For our first full day at Sango Safari Camp in Khwai, we watched the sunrise as we huddled around the fire eating our continental breakfast. The six of us piled into the safari vehicle, again equipped with wonderful, fleece lined ponchos.
July took us through the burn area with a reedbuck to the Khwai Concession for the morning. Since Dom and Gary didn’t join us on the yesterday’s afternoon safari, we wanted to give them a chance to see the leopard with the kill if it was still there.
Honey Badger and Kudus
On the way to the leopard, we spotted some kudus and a honey badger! The early morning light accentuated theses magnificent antelopes’ beauty. Each curve in the kudus’ horns represents a year, so these guys were five to six years old.
The honey badger was a pleasant surprise, and the first time I had ever seen one. Unfortunately, I had dropped my camera the previous day, so focusing my camera became an issue. The little guy as it darted across the road eluding me, so I only have Dom’s video to share.
As we couldn’t hear July very well over the diesel engine as he softly spoke toward the ground, we decided amongst ourselves and the picture book that it was a polcat.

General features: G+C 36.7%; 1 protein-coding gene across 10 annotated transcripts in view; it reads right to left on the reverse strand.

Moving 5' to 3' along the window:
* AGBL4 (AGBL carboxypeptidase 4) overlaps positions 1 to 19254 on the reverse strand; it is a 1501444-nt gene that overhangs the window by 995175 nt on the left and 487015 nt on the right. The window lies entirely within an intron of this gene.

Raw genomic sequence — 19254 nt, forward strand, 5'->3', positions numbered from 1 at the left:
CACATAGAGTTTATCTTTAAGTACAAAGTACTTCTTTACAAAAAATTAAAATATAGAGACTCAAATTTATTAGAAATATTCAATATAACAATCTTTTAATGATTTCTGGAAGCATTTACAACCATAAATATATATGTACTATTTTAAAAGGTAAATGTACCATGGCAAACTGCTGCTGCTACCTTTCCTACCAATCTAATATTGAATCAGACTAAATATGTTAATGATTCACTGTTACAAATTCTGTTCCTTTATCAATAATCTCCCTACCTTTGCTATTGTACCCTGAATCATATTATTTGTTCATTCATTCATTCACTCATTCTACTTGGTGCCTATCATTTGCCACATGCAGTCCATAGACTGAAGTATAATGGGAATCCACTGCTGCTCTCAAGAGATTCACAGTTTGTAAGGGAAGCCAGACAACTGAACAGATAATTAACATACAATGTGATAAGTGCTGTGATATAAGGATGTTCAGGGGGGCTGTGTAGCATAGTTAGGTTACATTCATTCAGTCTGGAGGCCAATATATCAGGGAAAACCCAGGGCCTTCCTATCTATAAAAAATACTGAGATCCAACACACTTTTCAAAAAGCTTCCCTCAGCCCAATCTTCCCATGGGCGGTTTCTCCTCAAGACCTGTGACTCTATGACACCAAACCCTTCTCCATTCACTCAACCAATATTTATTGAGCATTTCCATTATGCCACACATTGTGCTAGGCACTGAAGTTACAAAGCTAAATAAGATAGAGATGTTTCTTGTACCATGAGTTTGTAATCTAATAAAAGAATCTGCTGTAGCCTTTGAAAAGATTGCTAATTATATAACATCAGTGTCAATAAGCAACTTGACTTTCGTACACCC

Later when we were talking about it, July asked, “Where did you see that?”
Upon our answer, he corrected us. We had so many laughs with our game of telephone that we played from the first row to the back.
Had we just waited for him to turn off the engine and turn to talk to us, we likely would have heard him fine. We, however, were a very eager group of pupils!
Are heads were on a swivel though, as soon after spotting the honey badger that zipped across the road and into the tall grass, we saw the gorgeous male leopard.
He had covered his kill with leaves, so it stayed protected from the hyenas for one more day. As a result he was chomping on a small bone when we approached. With a big, round belly, he started digging up more of the red lechwe carcass. He has definitely been enjoying a feast the last three days!
As usual, I could have sat there all day and watched him, but we had some lion cubs to find. They are easier to track in the morning when the paw prints are not covered in tire tracks.
We tracked the lions for about 45 minutes while snapping a photo here or there before we finally found the lioness and three cubs resting by the bush. The tracking was fun, and they were so exciting to find!
Being the first at the scene, we enjoyed them all to ourselves for the first ten minutes or so. For the first thirty minutes, the cubs snuggled by their mom, perked up anytime they heard another vehicle, and nursed a little. One of them must have latched on a bit too hard as mama lifted up and scolded it!
Many vehicles came and went while we stayed. Our patience was rewarded, as the cubs started playing when the sun warmed up their shady patch. They wrestled, frolicked in the high grasses, and climbed a low lying tree branch. You know it is a nice sighting when the guide snaps a photo of a cub stretching and sharping its claws on the branch!
Birds and More
Approximately one hour and 341 pictures later (just my pics), we finally bid farewell to the cats. After all, there is lots of other wildlife to see. Warthogs, Red Lechwe, and the Pels Fishing Owl were a few things we spotted.